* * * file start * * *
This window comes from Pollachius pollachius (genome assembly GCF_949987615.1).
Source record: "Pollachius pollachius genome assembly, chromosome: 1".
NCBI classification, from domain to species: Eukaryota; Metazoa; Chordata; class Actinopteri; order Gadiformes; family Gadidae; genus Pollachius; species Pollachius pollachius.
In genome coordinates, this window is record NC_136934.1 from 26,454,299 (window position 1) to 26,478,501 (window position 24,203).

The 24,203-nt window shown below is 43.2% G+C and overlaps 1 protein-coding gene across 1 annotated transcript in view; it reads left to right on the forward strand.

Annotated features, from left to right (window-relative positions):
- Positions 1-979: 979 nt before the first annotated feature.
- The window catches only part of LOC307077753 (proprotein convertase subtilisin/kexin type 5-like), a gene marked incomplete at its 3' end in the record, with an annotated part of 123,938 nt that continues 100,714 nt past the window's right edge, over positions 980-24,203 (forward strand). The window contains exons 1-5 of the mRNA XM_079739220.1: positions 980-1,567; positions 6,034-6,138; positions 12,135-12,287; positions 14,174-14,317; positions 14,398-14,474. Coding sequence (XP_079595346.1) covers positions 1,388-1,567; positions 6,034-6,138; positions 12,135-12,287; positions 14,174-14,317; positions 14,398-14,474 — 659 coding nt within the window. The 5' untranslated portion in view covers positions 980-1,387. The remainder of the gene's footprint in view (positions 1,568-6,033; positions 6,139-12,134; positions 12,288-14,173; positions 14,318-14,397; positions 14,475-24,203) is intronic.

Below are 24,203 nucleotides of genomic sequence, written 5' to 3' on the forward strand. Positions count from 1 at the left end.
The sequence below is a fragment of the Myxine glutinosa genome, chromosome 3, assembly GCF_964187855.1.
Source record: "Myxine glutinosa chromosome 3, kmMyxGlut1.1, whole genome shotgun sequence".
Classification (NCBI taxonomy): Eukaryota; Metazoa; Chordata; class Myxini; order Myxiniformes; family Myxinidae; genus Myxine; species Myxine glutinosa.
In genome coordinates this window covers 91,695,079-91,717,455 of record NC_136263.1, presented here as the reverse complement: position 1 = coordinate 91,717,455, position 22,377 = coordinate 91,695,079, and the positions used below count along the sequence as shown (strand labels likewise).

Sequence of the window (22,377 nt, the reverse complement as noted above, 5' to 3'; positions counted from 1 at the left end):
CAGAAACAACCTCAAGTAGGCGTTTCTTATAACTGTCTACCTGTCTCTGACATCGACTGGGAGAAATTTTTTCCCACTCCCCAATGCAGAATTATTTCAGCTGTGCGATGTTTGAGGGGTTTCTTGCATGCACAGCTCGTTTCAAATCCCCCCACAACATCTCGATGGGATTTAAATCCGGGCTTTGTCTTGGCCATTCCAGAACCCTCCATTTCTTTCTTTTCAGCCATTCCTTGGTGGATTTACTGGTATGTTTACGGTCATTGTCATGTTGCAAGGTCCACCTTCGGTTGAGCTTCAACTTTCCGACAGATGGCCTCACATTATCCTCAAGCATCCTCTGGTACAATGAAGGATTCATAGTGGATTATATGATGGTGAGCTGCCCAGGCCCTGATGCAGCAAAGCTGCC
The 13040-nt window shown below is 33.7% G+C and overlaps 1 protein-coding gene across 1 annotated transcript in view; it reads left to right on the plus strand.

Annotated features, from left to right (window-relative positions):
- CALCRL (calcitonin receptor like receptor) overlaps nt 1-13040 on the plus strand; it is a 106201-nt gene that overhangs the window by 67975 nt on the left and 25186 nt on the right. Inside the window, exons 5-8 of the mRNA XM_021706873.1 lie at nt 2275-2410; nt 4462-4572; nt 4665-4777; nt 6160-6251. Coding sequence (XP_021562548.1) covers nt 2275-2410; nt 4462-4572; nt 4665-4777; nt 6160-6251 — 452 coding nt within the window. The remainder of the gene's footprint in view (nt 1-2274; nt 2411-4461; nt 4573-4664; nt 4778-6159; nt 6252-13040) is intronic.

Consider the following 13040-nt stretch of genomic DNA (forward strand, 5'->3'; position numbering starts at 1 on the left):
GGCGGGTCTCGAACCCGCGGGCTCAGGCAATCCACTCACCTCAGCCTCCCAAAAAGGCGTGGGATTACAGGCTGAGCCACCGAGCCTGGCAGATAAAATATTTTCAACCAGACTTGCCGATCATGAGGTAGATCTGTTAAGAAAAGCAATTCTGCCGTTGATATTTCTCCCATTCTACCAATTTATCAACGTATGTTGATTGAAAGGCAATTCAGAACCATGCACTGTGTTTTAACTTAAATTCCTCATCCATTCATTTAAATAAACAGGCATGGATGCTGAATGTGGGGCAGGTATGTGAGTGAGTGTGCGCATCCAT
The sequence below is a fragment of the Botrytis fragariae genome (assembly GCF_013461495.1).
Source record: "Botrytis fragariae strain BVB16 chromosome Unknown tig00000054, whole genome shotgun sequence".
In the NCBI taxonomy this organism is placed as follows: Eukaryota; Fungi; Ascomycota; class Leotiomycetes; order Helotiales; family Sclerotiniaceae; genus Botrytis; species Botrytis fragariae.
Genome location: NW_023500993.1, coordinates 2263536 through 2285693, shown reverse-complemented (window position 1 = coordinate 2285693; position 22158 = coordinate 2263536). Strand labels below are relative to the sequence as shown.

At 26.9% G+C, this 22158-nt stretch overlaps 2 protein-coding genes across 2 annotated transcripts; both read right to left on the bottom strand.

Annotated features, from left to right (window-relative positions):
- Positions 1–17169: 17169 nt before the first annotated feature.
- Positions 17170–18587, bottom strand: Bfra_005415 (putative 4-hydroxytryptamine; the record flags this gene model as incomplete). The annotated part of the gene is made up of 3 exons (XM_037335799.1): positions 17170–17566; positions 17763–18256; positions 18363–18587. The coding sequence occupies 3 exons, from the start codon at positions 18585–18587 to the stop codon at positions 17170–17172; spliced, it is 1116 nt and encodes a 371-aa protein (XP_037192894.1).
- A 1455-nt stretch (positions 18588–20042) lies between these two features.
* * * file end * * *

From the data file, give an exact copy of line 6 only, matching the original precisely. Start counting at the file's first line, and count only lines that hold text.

Annotated features, from left to right (window-relative positions):